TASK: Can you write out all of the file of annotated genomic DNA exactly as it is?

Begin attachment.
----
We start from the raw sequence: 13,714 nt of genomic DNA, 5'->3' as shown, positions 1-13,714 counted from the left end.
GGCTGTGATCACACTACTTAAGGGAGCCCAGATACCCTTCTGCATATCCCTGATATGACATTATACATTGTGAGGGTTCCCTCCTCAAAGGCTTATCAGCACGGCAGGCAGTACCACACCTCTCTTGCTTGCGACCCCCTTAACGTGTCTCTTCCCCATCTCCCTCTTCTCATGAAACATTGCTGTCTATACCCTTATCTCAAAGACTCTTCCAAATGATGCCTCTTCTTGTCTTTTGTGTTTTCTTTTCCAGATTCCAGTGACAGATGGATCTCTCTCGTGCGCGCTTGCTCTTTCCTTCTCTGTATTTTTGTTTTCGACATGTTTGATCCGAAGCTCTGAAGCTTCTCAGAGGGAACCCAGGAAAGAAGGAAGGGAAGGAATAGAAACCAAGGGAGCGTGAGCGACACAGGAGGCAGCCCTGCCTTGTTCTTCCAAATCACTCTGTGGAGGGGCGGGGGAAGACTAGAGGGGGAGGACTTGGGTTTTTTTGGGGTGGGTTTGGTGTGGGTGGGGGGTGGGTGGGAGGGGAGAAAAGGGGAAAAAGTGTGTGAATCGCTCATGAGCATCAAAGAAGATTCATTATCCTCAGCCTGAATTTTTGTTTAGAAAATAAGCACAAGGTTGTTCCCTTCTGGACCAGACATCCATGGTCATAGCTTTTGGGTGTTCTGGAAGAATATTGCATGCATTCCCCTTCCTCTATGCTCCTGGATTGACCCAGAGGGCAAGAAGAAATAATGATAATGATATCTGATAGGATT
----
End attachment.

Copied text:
We start from the raw sequence: 13,714 nt of genomic DNA, 5'->3' as shown, positions 1-13,714 counted from the left end.
GGCTGTGATCACACTACTTAAGGGAGCCCAGATACCCTTCTGCATATCCCTGATATGACATTATACATTGTGAGGGTTCCCTCCTCAAAGGCTTATCAGCACGGCAGGCAGTACCACACCTCTCTTGCTTGCGACCCCCTTAACGTGTCTCTTCCCCATCTCCCTCTTCTCATGAAACATTGCTGTCTATACCCTTATCTCAAAGACTCTTCCAAATGATGCCTCTTCTTGTCTTTTGTGTTTTCTTTTCCAGATTCCAGTGACAGATGGATCTCTCTCGTGCGCGCTTGCTCTTTCCTTCTCTGTATTTTTGTTTTCGACATGTTTGATCCGAAGCTCTGAAGCTTCTCAGAGGGAACCCAGGAAAGAAGGAAGGGAAGGAATAGAAACCAAGGGAGCGTGAGCGACACAGGAGGCAGCCCTGCCTTGTTCTTCCAAATCACTCTGTGGAGGGGCGGGGGAAGACTAGAGGGGGAGGACTTGGGTTTTTTTGGGGTGGGTTTGGTGTGGGTGGGGGGTGGGTGGGAGGGGAGAAAAGGGGAAAAAGTGTGTGAATCGCTCATGAGCATCAAAGAAGATTCATTATCCTCAGCCTGAATTTTTGTTTAGAAAATAAGCACAAGGTTGTTCCCTTCTGGACCAGACATCCATGGTCATAGCTTTTGGGTGTTCTGGAAGAATATTGCATGCATTCCCCTTCCTCTATGCTCCTGGATTGACCCAGAGGGCAAGAAGAAATAATGATAATGATATCTGATAGGATT